Scientists take "4D printing" a step further Researchers at the University of Colorado Boulder have successfully added a fourth dimension to their printing technology, opening up exciting possibilities for the creation and use of adaptive, composite materials in manufacturing, packaging and biomedical applications. A team led by H. Jerry Qi, associate professor of mechanical engineering at CU-Boulder, and his collaborator Martin L. “In this work, the initial configuration is created by 3D printing, and then the programmed action of the shape memory fibers creates time dependence of the configuration – the 4D aspect,” said Dunn, a former CU-Boulder mechanical engineering faculty member who has studied the mechanics and physics of composite materials for more two decades. The 4D printing concept, which allows materials to “self-assemble” into 3D structures, was initially proposed by Massachusetts Institute of Technology faculty member Skylar Tibbits in April of this year.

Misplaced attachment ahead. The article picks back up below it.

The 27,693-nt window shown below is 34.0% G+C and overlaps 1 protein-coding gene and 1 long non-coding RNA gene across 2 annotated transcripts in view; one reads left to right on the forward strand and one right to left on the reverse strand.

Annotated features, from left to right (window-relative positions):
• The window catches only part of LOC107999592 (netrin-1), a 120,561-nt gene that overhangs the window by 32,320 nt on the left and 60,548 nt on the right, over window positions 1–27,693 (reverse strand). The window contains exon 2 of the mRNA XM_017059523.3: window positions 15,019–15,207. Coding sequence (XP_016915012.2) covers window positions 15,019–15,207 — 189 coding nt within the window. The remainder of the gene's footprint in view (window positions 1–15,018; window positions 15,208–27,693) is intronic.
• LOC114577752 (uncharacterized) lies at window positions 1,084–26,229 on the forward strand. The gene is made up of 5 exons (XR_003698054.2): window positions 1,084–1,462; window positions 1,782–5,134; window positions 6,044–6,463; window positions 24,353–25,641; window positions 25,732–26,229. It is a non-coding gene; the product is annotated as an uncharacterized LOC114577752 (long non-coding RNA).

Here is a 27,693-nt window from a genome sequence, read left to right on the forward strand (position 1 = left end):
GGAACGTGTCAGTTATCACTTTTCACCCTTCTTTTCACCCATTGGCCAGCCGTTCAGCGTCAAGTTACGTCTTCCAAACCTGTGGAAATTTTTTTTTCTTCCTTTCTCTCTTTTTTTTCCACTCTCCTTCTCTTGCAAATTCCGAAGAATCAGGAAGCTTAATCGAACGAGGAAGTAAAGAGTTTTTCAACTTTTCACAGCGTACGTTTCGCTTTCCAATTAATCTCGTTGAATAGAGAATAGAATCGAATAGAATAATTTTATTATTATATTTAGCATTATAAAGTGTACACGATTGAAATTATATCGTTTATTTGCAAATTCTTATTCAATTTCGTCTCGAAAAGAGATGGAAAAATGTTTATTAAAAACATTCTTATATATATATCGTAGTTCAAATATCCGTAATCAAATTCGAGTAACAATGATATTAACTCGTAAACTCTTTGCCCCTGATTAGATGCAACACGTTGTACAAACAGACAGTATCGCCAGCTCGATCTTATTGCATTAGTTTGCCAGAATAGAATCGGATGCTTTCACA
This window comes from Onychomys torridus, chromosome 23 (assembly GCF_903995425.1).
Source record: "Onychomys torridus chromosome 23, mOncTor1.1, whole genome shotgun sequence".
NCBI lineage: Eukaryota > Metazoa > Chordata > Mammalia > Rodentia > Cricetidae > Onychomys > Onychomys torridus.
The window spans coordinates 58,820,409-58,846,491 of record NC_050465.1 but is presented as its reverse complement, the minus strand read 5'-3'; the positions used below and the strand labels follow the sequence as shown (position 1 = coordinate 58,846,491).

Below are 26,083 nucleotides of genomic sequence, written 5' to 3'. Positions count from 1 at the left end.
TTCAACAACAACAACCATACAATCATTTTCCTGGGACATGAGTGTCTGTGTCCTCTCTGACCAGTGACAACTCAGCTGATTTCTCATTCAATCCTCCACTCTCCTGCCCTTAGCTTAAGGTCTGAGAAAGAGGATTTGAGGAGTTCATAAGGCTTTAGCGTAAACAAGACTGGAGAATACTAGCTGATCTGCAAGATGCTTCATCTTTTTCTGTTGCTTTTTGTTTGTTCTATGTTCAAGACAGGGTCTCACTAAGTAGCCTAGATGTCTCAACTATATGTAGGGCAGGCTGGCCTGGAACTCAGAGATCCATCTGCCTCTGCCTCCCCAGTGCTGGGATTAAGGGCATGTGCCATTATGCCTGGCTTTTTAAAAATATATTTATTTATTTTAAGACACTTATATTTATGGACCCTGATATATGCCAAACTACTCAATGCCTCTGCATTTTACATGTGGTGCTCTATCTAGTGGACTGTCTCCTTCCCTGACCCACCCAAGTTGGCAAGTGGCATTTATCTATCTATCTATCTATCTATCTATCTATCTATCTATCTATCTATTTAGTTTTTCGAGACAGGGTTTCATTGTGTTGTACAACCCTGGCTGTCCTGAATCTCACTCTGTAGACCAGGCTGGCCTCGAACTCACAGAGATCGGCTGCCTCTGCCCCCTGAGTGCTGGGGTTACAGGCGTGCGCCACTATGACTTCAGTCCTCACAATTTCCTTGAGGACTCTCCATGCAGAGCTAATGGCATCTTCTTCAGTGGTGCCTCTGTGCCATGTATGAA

Vader Systems invente l'imprimante 3D métal à destination du grand public Du fait d’une température de fusion bien supérieure au plastique (de 600°C pour l’aluminium jusqu’à 1000°C pour l’or), la possibilité d’offrir aux particuliers une imprimante 3D à base de métal restait en suspens. La société Vader Systems, créée par le père Scott et le fils Zach Vader, pourrait bien mettre un terme aux doutes qui subsistaient. La technologie utilisée par Vader Systems, dénommée « Liquid Metal Jet Printing » (impression par jet de métal liquide), est une version détournée de l’impression par jet d’encre, bien connue des imprimantes 2D. Des minuscules gouttes de métal sont déposées sur une plateforme, suivant un tracé préalablement spécifié. Comme pour chaque technologie d’impression, l’objet 3D est alors construit par une succession de couche de matière, et dans ce cas précis, de métal. En changeant la taille de l’orifice des buses d’impression, la machine peut alors distribuer des gouttelettes de métal fusionné de l’ordre de 100 à 1000 microns.